This is based on opinion. Please don't list it on a work's trope example list.
Tear Jerker / Attack of the Clones
The opening where Padme's ship blows up, and we think that she has been killed from the impact. Then the pilot takes off her helmet, revealing herself as the real Padme. It doesn't lessen her anguish as she begs for her bodyguard Corde to stay with her. Corde merely says Sorry That I'm Dying before closing her eyes, and Padme stares with grief and horror. It's also the first time onscreen that we see the sacrifices that the bodyguards have to make by impersonating the queen.
A Cry for the Devil moment: the female assassin gets injured and captured, and as a result Obi-Wan and Anakin interrogate her politely. They don't use any Jedi Mind tricks, just Politeness Judo, seeing that she's incapacitated, and then she gets killed in front of them as she's about to reveal her employer's name.
The end where a 10-year-old Boba Fett is seen picking up his father's helmet.
Jango's only fee for donating his DNA was having an unaltered clone. The novelization has Obi-Wan note that perhaps Jango only wanteda son, rather than someone to replace him.
If you read the "Young Boba Fett" books, he (Boba) mentions that he thought that Padme Amidala was exactly how he'd imagined his mother to be. The sight of him as such a young, innocent, idealistic child, and knowing what will happen to him in the future...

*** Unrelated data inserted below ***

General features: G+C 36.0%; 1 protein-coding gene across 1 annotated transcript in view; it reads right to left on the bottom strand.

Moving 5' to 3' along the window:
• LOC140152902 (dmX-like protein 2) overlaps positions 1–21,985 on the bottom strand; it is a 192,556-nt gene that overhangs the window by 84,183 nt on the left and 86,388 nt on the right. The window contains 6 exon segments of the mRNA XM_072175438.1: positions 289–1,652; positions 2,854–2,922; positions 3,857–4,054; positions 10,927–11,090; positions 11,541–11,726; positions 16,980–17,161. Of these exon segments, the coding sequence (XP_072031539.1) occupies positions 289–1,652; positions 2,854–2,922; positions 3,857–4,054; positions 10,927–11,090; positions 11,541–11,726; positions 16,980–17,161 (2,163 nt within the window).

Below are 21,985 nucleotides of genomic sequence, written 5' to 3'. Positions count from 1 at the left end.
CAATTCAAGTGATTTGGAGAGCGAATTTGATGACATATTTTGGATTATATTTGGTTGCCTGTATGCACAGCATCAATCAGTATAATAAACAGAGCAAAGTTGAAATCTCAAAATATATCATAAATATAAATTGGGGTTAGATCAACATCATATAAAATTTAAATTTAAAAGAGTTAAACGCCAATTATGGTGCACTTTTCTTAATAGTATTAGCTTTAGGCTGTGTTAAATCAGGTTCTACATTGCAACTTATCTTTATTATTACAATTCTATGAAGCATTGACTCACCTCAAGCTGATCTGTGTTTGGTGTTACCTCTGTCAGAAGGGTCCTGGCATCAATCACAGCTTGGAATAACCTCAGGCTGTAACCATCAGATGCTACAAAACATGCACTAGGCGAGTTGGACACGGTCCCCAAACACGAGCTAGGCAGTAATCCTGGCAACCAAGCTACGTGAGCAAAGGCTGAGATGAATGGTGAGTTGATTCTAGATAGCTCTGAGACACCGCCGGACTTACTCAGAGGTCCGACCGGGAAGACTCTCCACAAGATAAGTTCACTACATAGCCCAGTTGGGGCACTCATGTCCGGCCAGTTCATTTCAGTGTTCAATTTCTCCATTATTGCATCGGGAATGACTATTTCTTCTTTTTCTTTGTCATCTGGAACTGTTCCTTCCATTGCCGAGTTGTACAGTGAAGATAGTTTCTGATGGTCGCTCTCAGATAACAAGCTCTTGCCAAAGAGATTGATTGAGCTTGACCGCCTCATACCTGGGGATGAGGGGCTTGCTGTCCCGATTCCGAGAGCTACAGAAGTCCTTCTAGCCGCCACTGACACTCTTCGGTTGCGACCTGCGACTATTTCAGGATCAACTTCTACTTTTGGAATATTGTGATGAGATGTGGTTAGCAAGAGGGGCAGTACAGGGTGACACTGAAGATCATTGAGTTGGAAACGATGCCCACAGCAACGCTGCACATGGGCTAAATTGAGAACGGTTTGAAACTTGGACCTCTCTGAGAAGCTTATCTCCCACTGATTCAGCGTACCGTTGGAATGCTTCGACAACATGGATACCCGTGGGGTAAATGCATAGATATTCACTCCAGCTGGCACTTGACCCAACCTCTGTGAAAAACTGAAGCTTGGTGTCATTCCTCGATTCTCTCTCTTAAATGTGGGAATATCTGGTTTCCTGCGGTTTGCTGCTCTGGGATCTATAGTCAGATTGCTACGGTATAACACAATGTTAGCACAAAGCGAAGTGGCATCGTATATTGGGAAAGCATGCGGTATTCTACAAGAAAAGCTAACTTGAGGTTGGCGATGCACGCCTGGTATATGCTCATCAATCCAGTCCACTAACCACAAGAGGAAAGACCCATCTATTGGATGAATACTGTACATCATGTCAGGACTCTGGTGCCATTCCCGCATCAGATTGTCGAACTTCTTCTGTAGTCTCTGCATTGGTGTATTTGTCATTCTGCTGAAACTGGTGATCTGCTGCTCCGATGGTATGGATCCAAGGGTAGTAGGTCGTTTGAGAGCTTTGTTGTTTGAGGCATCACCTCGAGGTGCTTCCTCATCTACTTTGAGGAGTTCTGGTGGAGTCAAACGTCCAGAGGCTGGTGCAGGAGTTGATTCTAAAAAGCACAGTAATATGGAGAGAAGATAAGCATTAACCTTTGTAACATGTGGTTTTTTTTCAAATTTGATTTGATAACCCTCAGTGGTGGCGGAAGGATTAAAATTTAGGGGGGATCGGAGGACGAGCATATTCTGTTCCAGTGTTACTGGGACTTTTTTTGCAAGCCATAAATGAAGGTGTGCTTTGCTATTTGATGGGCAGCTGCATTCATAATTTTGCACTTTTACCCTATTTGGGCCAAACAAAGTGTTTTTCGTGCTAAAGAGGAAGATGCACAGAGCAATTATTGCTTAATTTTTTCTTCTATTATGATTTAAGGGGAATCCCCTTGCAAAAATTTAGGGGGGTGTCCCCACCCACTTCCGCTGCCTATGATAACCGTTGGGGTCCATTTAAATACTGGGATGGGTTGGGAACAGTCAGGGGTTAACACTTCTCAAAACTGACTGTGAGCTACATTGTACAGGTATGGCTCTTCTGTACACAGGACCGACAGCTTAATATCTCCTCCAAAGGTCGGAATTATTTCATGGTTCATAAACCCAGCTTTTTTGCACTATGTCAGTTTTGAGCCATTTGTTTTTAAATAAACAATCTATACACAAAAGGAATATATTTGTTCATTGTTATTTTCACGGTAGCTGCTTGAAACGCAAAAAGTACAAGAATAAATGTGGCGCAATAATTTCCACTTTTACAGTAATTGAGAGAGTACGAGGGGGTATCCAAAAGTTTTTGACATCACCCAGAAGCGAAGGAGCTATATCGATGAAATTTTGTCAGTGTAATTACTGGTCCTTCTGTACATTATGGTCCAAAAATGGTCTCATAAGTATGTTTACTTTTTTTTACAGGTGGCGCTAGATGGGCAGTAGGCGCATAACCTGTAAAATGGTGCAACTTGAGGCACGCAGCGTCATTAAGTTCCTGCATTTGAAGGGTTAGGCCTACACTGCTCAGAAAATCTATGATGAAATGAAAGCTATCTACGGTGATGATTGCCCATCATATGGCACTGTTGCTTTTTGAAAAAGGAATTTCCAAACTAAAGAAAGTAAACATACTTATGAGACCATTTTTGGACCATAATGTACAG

Shmi Skywalker's death. She's been captured by Tusken Raiders, tortured to near death, and dies in the hands of her son, just managing to get out "I... love..." before dying. And people wonder why Anakin's so messed up. You could totally understand why Anakin would do what he did next (even though it was horrible itself) after having his mother die in his arms like that. Anakin's utterly broken plea of "Stay with me, mom." - complete with trembling jaw and watering eyes... Anyone who has ever lost a parent will know his sorrow.
But that doesn't forgive what he then does. He kills the entire tribe of Tuskens. And not just the men, but the women and the children as well. Which leads to a horrific My God, What Have I Done?.
"Across The Stars." The credits version even more so, which segues into a mournful rendition of Anakin's theme from Phantom Menace before ending with the ominous bass strains of "the Imperial March."
Obi-Wan, taken captive by the Seperatists, is confronted with Count Dooku who tells him that he regrets Qui-Gon's death and would have liked them to work together. Obi-Wan retorts that Qui-Gon would never have joined up with Dooku. His tone and facial expression show that he's furious and that even after ten years the loss still hurts like hell. So much for no attachments, ey?
In the novelization, while visiting Padme's parents Anakin finds a photograph of Padme doing intergalactic community service. She tells him she was helping to save civilians from a planet whose sun was dying, and that they "were" wonderful. When Anakin asks, "Were?" she soberly tells him that the civilians couldn't live off their planet, meaning her work was All for Nothing. Yet she kept doing that work, despite the losses, until she became queen.
Also from the novelization, Padme notes that the Separatists are an Ungrateful Bastard lot for how she plead for mercy on their behalf, despite the fact that they invaded her planet and enslaved her people, and to return the favor they've tried to kill her. It doesn't even make sense from a Pragmatic Villainy standpoint to eliminate an opponent that prefers clemency to violence. Granted, Palpatine was manipulating them to assassinate Padme since she opposes his rapid rise to power, and probably played on the Separatists' emotions.